I’m fortunate. I’ve never lost anyone close to me in combat, or serving the armed forces or other “first responder” professions. So I can only imagine the pain a mother or father, sister or brother – or any loved one – feels when learning such awful news. I can only tell those of you who do know firsthand that I mourn with you in my own way, and I pray for your peace of mind, if not now, then some day.
I live in the Hampton Roads region of Virginia, the most highly militarized area of the country. We’re home to Langley Air Force Base and Fort Eustis (together Joint Base Langley-Eustis), Quarter Deck (Joint Expeditionary Base Little Creek-Fort Story), Naval Air Station Oceana and big daddy Naval Station Norfolk which supports operational readiness for the U.S. Atlantic Fleet.
It was strange to me at first to see so many people walking around in fatigues and uniform. Half the people on my block are in one of the armed forces. At first I tried thanking them all for their service, but after a while I stopped. Not because I didn’t want to thank them, but because they seemed embarrassed by my words. I think I made them uncomfortable. They thanked me, of course, but then scurried off, as if to get away from the crazy lady. Then I realized to them it’s just their job. To me, they’re all heroes. They volunteered to go into the service, knowing the world is a hotbed of craziness, knowing they might be called to fight.
A word about that, for a moment. I grew up in the Vietnam era. Young men not much older than I was at the time were shipped halfway around the world (either though enlistment or draft) to fight an enemy none of us seemed to understand. Of course women served too, although not in combat roles at that time.
I vividly remember the nightly newscasts through my middle school and high school years listing that day’s casualties…hundreds of young men, every day, who would never again see their homes or families.
I still cry every time I hear Glenn Campbell’s “Galveston” or the Dixie Chicks’ “Travelin’ Soldier.”
Fast forward about 15 years and I had a son of my own, and even through my joy, I couldn’t help that niggling worry that some day he’d be compelled to go to war. (It sounds irrational and probably was, but I guess that’s how profound the Vietnam experience was for me.)
For whatever reason, he was fascinated by the military early on. Every book he borrowed from the library was about tanks or fighter jets or military professions. Eventually other interests crept in—sports and history. Then we started making the rounds of colleges. We wound up at one large state university, in a giant basketball arena where all the various groups had set up information tables. We wandered apart, and when I was ready to go, I started looking over the heads to find my son. (He was 6’4” back then…I think he’s even taller now.) When I found him, my heart stuttered a bit. He was at the U.S. Army recruiting table.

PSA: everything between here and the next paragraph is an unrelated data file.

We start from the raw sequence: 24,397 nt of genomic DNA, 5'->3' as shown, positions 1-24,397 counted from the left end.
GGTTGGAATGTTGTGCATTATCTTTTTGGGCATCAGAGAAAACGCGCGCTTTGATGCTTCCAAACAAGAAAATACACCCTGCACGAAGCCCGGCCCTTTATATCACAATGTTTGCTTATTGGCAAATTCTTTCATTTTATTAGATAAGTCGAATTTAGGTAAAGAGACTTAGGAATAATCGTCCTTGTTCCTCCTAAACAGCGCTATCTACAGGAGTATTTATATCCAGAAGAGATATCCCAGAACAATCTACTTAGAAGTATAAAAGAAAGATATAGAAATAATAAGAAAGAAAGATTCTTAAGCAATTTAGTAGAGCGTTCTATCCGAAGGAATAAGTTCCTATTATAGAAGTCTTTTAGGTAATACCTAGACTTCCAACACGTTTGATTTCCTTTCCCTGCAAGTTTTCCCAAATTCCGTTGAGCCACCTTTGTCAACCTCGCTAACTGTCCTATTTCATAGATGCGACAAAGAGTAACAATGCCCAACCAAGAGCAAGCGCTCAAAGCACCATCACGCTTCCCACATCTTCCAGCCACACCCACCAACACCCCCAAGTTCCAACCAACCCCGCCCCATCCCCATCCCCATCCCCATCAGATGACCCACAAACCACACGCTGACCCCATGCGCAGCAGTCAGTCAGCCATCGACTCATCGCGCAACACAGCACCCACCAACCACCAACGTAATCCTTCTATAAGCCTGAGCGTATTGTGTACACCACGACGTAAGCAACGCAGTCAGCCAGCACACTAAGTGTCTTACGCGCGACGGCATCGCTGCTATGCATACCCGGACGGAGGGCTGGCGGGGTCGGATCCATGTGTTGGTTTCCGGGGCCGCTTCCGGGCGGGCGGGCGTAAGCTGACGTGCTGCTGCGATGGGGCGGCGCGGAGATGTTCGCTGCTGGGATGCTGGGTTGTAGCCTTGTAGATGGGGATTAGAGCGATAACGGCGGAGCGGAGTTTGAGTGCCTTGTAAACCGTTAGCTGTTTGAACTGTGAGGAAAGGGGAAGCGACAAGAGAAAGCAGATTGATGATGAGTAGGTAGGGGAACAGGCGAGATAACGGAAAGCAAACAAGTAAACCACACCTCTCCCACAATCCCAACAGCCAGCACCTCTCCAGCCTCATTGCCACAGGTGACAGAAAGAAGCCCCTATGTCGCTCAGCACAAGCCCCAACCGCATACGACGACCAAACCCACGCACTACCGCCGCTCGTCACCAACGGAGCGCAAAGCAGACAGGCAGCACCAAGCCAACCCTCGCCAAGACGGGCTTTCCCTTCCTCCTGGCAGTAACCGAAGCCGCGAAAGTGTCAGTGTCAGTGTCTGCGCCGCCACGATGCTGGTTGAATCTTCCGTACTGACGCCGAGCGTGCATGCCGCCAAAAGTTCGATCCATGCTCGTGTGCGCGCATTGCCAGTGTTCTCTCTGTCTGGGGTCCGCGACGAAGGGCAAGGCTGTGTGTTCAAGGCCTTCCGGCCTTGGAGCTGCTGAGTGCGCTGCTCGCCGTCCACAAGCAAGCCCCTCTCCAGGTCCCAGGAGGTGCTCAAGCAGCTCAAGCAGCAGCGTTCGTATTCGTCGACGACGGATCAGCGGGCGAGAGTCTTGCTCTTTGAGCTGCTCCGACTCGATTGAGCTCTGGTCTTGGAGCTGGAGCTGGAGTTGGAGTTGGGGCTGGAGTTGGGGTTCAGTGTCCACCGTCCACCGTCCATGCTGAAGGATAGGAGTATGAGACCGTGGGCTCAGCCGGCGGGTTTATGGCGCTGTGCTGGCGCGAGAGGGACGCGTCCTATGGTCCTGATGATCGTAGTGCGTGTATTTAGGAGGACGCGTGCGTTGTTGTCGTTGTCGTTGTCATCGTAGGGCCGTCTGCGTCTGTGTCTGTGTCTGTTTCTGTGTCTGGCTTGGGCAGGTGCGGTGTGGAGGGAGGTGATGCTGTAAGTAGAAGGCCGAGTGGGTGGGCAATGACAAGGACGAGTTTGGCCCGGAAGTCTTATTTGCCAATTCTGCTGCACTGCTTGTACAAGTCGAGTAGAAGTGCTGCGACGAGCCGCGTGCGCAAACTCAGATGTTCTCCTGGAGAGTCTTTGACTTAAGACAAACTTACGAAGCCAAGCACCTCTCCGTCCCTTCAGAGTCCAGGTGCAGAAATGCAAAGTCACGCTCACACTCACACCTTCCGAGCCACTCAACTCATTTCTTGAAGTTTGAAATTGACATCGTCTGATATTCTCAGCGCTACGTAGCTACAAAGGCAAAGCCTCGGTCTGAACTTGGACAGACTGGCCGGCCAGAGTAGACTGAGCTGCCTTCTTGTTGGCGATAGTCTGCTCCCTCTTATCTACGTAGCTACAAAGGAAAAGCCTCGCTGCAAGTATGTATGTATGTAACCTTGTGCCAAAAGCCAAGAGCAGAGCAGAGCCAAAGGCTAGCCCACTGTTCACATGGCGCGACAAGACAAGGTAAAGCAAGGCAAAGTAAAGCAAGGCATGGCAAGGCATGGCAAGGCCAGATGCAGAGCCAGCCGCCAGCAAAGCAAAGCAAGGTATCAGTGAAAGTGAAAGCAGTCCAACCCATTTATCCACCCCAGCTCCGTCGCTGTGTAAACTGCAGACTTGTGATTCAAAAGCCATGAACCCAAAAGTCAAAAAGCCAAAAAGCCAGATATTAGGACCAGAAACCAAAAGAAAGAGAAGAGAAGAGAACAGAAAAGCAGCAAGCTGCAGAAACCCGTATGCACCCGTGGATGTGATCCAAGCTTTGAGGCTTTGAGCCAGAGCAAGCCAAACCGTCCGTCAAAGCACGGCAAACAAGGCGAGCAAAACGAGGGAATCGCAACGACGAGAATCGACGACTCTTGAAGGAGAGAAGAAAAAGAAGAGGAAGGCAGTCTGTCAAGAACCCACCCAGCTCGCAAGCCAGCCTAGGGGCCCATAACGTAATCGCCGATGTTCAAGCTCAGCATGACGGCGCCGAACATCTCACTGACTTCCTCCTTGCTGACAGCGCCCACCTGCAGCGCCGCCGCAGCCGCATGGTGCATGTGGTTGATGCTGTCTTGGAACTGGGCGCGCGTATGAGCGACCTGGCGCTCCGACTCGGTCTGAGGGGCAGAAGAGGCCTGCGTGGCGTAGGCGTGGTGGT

I eased myself into the conversation he was having with the recruiter. “Excuse me, what are you telling my son?” (Yeah, real easy.) The recruiter went on to explain all the benefits of serving in the U.S. Armed Forces. My son was listening intently—mostly to the part about funds for education. I said, “All that’s true and it’s great, but what about that whole threat of war thing?” He laughed and shook his head. “Everybody knows we don’t go to war these days.”
That was the spring of 2001. Five months later, four hijacked airliners dive-bombed our cities, and we were set on a path of a long, hard war that still plagues us.
I think about that recruiter from time to time, wondering how many young men and women he convinced to sign up with his rationalization who then found themselves in conflict. I think about the many who rushed to volunteer after 9/11. And I think about their mothers, fathers, friends and loved ones who had to face the worry I never had to face.
Too often our national holidays are turned into nothing more than sales bonanzas. I don’t understand how, or why, that happened, but I also can’t bring myself to buy into that, figuratively or literally. Especially not today.
Today I honor those who have served over the many decades since this country was founded. I honor their families for supporting them. More especially, I honor those who have sacrificed their lives, and their families and friends who grieve them. “Thank you” hardly seems enough.
If you’re looking for a more tangible way to help, check out military.com. Here you’ll find suggestions from sending cards and letters to active duty personnel, to help with recovery for those who have returned from war.
To read my short story about a mom who lost a child to war (“Letter from Christine”), go here.
This is my final post for Tea & Strumpets (and the last week for this blog). Don’t worry, though. You can check up on us at our Facebook page.
To keep track of how I’m doing on my latest quest for health and fitness, visit the blog on my website.